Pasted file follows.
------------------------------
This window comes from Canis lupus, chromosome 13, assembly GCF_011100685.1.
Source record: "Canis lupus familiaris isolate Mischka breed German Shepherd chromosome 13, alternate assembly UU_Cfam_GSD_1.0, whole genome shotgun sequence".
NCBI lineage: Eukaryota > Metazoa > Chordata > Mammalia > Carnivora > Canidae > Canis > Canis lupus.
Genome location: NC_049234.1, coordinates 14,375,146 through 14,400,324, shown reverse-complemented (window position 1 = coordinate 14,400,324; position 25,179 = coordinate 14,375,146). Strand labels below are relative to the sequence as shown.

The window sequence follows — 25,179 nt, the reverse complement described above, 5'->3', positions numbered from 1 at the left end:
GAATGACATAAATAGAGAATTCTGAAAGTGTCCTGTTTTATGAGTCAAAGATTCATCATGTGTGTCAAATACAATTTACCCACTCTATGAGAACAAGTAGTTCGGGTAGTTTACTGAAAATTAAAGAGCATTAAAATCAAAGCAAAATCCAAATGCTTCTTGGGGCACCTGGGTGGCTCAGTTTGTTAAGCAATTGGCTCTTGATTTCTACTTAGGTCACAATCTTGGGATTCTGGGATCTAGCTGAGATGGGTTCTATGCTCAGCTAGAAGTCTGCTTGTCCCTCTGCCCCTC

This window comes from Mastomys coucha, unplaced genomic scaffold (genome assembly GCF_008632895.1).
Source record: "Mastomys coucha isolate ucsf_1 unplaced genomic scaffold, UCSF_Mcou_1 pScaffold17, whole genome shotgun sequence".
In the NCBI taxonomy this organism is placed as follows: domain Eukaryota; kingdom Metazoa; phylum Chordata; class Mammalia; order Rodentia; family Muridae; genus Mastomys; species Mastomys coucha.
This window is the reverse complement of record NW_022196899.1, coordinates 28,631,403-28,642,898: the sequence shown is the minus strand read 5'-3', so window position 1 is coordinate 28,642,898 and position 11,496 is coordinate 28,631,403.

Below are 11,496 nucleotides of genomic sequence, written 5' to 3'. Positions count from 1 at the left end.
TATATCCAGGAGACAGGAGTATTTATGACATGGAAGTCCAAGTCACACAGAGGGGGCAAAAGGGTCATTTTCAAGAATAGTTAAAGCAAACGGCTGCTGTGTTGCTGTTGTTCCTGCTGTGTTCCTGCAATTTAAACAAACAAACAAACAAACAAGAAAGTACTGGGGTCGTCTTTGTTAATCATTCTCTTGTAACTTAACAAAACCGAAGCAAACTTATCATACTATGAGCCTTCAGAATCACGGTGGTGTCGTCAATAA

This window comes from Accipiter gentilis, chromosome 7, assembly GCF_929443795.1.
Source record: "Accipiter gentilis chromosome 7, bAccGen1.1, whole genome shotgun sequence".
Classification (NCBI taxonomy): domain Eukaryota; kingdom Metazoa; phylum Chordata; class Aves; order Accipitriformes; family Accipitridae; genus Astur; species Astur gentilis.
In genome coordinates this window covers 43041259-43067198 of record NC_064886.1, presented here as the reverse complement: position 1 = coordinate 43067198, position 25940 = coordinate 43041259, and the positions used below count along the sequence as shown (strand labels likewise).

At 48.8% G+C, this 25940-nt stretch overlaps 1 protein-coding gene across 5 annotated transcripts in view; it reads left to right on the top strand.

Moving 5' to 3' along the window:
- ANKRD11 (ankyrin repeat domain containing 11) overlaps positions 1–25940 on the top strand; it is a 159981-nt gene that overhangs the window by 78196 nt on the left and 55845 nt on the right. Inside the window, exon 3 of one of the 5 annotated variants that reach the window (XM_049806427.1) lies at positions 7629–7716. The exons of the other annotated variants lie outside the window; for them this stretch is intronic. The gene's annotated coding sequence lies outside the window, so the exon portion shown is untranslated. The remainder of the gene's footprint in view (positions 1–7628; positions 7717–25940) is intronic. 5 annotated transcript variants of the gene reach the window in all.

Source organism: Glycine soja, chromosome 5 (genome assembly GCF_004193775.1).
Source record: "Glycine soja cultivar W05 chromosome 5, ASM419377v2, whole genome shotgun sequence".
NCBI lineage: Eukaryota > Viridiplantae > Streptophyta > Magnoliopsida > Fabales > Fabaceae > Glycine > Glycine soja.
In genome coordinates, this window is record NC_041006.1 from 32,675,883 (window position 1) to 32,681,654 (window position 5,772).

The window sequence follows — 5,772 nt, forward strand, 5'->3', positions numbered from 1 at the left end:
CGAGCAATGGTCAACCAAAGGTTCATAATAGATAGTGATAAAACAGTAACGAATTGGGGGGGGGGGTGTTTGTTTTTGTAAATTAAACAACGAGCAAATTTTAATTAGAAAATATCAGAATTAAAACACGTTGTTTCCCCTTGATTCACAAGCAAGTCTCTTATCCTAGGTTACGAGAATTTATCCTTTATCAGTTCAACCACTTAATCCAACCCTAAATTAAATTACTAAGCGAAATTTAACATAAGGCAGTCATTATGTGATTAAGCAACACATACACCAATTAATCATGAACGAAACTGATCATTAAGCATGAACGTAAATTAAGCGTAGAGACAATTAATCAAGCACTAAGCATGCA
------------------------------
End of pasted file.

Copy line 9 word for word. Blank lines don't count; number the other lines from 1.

In the NCBI taxonomy this organism is placed as follows: domain Eukaryota; kingdom Metazoa; phylum Chordata; class Mammalia; order Rodentia; family Muridae; genus Mastomys; species Mastomys coucha.